Women who are married to, or in a relationship with, police officers are twice as likely to become victims of domestic violence than are the rest of the female population. This shouldn’t be surprising, given that police are trained and licensed to commit aggressive violence and to treat non-submission as an offense worthy of summary punishment. Individuals in the professional habit of commanding others and using “pain compliance” to overcome resistance will often display the same inclinations in their personal affairs.
The conceit of “qualified immunity” and the tribal loyalty of those who constitute the “Blue Wall” greatly amplify the danger to the victim if she seeks protection from the police. When police officers threaten, beat, or otherwise abuse a wife or girlfriend, the first instinct of his fellow officers is to protect one oftheir own and preserve his professional viability, rather than objectively investigating the allegations and taking necessary action to protect a victim from further harm.
“Since the earliest days of law enforcement, domestic violence in police families was considered an officer’s personal business, one of those private realms into which departmental administrators chose not to involve themselves,” retired Chicago PD Homicide Lt. Dennis Banahan told Police Magazine. “Their attitude was that unless the problem affected an officer’s job performance, they’d prefer to ignore it. Whatever happened behind closed doors remained private. Since a large part of a cop’s M.O. is to maintain a game face, personal problems were considered just more of what we were expected to suck up and keep hidden.”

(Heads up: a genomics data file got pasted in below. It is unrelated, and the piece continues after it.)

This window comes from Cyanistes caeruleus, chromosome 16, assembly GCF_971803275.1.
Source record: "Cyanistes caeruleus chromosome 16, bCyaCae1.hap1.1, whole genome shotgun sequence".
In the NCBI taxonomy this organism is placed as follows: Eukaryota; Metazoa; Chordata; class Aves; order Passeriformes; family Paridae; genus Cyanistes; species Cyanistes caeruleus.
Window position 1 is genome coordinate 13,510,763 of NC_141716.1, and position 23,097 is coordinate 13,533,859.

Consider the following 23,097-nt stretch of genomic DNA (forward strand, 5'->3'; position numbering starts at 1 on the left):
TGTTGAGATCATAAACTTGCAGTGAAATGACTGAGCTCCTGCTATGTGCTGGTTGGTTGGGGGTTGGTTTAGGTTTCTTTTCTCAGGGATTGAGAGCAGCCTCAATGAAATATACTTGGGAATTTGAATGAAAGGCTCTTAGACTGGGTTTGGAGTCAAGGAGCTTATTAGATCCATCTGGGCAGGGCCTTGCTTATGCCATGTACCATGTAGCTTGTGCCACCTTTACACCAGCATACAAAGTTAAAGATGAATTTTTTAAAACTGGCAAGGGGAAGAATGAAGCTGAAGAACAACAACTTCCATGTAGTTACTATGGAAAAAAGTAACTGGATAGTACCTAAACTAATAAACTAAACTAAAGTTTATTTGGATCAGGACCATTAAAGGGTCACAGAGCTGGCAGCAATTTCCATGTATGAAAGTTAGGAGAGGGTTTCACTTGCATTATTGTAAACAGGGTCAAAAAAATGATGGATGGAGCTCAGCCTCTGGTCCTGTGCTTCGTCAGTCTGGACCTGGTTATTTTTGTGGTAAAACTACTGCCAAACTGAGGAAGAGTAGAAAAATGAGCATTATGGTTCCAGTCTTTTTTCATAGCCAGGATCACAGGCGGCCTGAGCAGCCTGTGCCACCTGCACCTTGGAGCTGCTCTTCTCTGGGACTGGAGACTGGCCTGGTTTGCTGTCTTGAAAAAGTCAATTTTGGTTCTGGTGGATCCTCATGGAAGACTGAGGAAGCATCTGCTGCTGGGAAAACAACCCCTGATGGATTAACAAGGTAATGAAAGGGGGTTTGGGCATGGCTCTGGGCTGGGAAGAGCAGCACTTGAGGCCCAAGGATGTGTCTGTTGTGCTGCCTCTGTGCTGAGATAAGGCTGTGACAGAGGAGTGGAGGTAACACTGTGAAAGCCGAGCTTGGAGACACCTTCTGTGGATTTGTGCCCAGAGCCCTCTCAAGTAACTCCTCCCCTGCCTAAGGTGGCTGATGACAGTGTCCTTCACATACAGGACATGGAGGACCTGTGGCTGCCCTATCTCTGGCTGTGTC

“Police officers have always prided themselves on their ability to keep secrets within the law enforcement family,” acknowledged the publication in a rare and welcome display of candor. “That’s the case in some departments to this day…. [N]o incident was more likely to bring down the Blue Wall or trigger the Code of Silence than a cop who beat his wife. Nor did agencies want to get involved.”
Damage control, rather than prosecution or protection of the victim, has long been the chief priority of police in dealing with domestic violence incidents. According to Branahan, the first officers on the scene “were expected to be the primary spin doctors.”
Witnesses other than the victim and the offender would be removed from the scene. The victim – assuming she survived – would be separated from the abuser, not for her protection, but to isolate her and make her more vulnerable to manipulation.